EPA: Delta water project tunnels would violate the Clean Water Act

Aug 29, 2014

Federal officials are calling the Delta water tunnel project a violation of the federal Clean Water Act.


Matt Weiser reports for The Sacramento Bee: “In a 43-page letter sent Tuesday to the National Marine Fisheries Service and released publicly on the EPA’s website Thursday, the EPA said its research found that by diverting freshwater from three new intakes proposed on the Sacramento River – farther upstream from existing intakes – the project is likely to increase concentrations of salinity, mercury, bromide, chloride, selenium and pesticides in the estuary.”


“The letter was submitted as part of the formal comment process for the Bay Delta Conservation Plan, a $25 billion proposal by the state of California to re-engineer water diversions in the Sacramento-San Joaquin Delta.”


Bay Area billionaire and environmentalist Tom Steyer says he’s committing $1 million to California’s legislative elections this year.


David Siders reports for The Sacramento Bee: “Steyer, a former hedge fund executive, said he will focus spending on voter registration and turnout operations for Democratic candidates who support environmental causes.”


“”There’s nothing, you know, in our bylaws that I’ve read that says we can’t get involved in D-on-D races, and we have,” Steyer said in an interview with The Sacramento Bee’s editorial board.”


Through heavy handed lobbying and wavering support, a bill to ban plastic bags statewide passed another legislative hurdle yesterday. It now heads back to its house of origin for concurrence.


Scott Detrow reports for KQED: “”Like the UFCW, Garcia seemed hopeful a follow-up measure may emerge next year. “For ourselves, it was the idea this is the first step in what could possibly be multiple steps,” she said, on another dynamic that shifted her from a “no” to a “yes.””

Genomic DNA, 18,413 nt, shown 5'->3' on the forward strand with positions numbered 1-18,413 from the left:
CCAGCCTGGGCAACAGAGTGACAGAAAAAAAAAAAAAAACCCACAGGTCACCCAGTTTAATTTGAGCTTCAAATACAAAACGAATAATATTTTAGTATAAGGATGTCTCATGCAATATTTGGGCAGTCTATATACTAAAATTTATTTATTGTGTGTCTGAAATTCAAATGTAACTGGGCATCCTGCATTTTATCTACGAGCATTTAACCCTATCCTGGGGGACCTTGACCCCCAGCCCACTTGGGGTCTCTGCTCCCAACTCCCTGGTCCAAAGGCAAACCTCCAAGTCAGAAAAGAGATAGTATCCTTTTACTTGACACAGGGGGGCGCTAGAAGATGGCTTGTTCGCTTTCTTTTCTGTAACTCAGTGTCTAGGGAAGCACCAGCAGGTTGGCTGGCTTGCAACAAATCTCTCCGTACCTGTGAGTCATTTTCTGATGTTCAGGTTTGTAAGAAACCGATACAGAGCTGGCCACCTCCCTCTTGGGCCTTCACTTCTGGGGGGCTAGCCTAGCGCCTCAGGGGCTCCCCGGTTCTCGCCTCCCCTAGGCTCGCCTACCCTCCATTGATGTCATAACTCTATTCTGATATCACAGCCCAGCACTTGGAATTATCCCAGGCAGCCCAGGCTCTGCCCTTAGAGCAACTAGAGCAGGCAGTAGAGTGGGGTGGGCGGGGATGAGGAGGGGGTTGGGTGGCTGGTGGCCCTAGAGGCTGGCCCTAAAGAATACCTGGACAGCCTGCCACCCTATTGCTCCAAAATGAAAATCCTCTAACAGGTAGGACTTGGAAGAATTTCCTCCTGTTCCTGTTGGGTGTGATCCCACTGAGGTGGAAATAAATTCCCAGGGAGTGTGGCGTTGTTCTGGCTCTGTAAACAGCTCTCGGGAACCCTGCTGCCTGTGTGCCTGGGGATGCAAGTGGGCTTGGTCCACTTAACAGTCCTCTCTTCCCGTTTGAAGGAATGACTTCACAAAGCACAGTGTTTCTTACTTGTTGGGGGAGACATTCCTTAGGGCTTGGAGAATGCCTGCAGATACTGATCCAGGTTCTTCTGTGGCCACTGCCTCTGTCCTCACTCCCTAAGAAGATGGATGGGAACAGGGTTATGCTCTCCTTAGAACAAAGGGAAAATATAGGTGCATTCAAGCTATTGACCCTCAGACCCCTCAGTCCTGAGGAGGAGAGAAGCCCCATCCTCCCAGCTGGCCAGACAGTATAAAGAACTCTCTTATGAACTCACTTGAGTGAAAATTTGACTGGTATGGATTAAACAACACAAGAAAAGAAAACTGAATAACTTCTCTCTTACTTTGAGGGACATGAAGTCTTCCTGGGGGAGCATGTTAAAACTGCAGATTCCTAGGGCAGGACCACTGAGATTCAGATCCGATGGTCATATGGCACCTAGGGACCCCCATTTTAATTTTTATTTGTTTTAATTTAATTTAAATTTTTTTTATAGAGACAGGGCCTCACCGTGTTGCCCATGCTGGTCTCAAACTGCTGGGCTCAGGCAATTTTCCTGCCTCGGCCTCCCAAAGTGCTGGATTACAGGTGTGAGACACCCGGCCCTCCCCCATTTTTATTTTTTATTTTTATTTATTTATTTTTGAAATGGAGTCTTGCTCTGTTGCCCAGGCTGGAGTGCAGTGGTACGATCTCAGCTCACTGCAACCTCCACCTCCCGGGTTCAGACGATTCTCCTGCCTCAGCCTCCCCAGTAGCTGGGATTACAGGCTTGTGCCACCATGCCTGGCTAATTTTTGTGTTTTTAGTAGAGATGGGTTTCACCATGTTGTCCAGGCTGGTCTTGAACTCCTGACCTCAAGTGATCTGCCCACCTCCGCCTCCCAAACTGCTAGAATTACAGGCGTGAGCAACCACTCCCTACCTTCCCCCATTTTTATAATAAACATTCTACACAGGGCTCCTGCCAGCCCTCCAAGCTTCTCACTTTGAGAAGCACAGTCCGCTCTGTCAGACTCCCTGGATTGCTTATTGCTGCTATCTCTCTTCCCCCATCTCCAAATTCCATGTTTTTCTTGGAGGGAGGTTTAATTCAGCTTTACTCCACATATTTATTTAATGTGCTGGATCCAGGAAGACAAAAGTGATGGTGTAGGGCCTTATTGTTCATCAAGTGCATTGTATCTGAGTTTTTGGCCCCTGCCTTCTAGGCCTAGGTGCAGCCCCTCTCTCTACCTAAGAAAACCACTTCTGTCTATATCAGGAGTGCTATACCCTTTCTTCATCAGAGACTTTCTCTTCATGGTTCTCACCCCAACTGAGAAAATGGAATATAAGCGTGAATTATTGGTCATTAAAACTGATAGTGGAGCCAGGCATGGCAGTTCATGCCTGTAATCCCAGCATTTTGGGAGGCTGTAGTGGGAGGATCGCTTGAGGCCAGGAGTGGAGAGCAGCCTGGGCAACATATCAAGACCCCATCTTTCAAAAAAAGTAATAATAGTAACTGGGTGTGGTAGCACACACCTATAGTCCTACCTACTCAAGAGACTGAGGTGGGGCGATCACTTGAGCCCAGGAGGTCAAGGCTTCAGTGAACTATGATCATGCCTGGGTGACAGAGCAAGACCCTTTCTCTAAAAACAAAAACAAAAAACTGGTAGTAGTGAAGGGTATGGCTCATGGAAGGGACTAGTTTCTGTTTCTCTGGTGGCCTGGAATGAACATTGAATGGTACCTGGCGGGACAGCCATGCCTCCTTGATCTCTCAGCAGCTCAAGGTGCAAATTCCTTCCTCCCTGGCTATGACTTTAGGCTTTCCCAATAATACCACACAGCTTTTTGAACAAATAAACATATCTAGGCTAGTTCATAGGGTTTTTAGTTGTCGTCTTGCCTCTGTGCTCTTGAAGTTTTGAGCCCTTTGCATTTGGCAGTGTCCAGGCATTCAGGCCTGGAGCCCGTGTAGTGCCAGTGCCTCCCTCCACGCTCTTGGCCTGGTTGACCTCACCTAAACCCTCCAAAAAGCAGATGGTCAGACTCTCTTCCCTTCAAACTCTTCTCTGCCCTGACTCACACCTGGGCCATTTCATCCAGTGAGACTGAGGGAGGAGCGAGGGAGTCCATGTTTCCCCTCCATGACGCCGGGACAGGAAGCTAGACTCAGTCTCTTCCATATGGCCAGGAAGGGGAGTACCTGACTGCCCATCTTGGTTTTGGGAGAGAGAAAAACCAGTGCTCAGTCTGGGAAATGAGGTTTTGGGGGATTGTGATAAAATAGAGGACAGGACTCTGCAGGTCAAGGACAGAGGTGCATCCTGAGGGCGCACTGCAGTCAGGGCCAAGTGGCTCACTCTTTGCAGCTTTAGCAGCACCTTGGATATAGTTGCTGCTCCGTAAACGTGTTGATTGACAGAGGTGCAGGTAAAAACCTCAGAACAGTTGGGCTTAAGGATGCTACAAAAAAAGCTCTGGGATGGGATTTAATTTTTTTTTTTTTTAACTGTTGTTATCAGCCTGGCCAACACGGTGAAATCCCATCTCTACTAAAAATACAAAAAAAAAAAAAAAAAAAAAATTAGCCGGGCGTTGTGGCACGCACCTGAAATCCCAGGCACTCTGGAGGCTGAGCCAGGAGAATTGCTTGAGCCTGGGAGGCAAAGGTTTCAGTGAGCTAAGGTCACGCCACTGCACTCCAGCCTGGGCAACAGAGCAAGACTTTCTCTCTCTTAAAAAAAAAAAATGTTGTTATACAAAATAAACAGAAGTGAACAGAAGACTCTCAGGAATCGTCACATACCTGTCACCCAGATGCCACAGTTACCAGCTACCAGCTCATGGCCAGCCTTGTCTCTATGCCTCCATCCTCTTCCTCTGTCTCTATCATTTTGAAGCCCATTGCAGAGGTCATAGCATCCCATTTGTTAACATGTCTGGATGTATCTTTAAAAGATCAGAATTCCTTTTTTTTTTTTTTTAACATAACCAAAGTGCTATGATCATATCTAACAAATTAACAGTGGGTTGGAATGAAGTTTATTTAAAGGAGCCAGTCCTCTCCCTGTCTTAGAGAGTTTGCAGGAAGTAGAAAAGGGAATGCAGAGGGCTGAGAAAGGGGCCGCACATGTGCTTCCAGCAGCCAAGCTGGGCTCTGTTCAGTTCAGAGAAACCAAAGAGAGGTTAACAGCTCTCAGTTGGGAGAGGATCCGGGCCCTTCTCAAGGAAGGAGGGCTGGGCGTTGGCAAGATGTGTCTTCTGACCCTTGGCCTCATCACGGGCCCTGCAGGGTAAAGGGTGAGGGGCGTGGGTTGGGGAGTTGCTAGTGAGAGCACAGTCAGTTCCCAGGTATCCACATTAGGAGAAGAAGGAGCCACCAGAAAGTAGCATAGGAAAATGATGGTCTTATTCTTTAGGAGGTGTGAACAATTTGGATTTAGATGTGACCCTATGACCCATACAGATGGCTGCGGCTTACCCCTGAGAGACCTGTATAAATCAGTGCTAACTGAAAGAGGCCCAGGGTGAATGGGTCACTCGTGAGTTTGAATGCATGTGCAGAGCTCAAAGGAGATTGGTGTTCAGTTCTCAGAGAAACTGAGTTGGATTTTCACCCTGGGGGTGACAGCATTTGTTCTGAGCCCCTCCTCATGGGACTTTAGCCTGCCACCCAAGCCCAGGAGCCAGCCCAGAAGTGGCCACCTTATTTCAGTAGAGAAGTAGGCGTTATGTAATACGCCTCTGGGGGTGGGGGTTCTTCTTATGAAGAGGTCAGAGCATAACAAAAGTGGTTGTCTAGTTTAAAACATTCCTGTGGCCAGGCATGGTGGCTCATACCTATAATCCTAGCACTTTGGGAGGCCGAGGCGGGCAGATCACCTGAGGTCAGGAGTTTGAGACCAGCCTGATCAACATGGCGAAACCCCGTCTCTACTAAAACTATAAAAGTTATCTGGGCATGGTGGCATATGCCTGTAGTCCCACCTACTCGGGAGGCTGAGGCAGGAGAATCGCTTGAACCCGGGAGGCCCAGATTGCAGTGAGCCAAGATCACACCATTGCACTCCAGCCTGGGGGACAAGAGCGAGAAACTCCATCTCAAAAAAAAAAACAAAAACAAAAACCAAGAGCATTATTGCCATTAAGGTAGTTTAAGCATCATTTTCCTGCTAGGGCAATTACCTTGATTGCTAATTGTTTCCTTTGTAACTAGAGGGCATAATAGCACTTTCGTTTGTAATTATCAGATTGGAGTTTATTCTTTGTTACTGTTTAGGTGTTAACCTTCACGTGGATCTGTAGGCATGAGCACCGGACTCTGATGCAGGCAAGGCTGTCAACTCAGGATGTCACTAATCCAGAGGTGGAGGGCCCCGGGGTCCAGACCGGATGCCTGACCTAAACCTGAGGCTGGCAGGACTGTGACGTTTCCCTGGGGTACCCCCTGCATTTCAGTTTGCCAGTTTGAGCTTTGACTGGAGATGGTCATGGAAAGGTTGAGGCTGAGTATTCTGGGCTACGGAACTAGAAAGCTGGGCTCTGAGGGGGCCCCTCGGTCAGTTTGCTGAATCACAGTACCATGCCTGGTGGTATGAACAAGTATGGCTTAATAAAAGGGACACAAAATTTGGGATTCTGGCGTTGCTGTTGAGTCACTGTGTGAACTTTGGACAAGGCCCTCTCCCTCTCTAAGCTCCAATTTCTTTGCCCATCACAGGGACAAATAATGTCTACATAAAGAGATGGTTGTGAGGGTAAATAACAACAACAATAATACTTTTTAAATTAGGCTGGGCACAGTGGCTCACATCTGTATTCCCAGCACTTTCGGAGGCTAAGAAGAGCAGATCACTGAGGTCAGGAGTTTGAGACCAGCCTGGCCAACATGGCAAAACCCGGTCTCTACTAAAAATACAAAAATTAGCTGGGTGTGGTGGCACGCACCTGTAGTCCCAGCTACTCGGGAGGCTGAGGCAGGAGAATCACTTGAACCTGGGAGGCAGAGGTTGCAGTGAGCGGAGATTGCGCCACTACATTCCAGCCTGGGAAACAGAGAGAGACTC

“But promises of “next year” should be taken with a grain of salt at the Capitol. As we’re seeing this week, many major measures don’t pass until the final days of legislative sessions, when deals are being cut and deadlines are looming. A promise to revisit a measure can be reneged as new leaders and stakeholders emerge. Case in point: Padilla, who has spearheaded the bag ban over the last two years, is term-limited  and won’t be around for any follow-up debates.”


In an unprecedented move, Gov. Jerry Brown spoke on the floors of both houses to bid farewell to the departing legislative leaders, John A. Perez and Darrell Steinberg. 


Melanie Mason and Patrick McGreevy report for The Los Angeles Times: “Brown offered to help Perez on his future endeavors. Perez lost his bid for state controller in the June primary election.”


“In the Capitol’s other chamber, Brown offered kind words for outgoing Senate President Pro Tem Darrell Steinberg (D-Sacramento), who is leaving after six years leading the Senate, for providing leadership on the water bond compromise placed on the November ballot and other crucial measures facing California.”


“"It’s a pleasure to be with somebody who has such a faith in the process,” Brown said.”


State of Jefferson update: Two Northern Californian counties are formally asking lawmakers to vote on their secession to form 51st state.


Juliet Williams reports for The Sacramento Bee: “"We don't need government from a state telling people in a county what to do with their resources and their children's education. You are better equipped to educate your children than the state or federal government," Baird said to applause.”


“Six counties have so far approved plans to pursue secession, either through elected officials or at the ballot box, and supporters plan to submit more petitions in the coming months. Voters in two counties considered the idea in the June primary, with Tehama voters approving secession and Del Norte voters rejecting it.”

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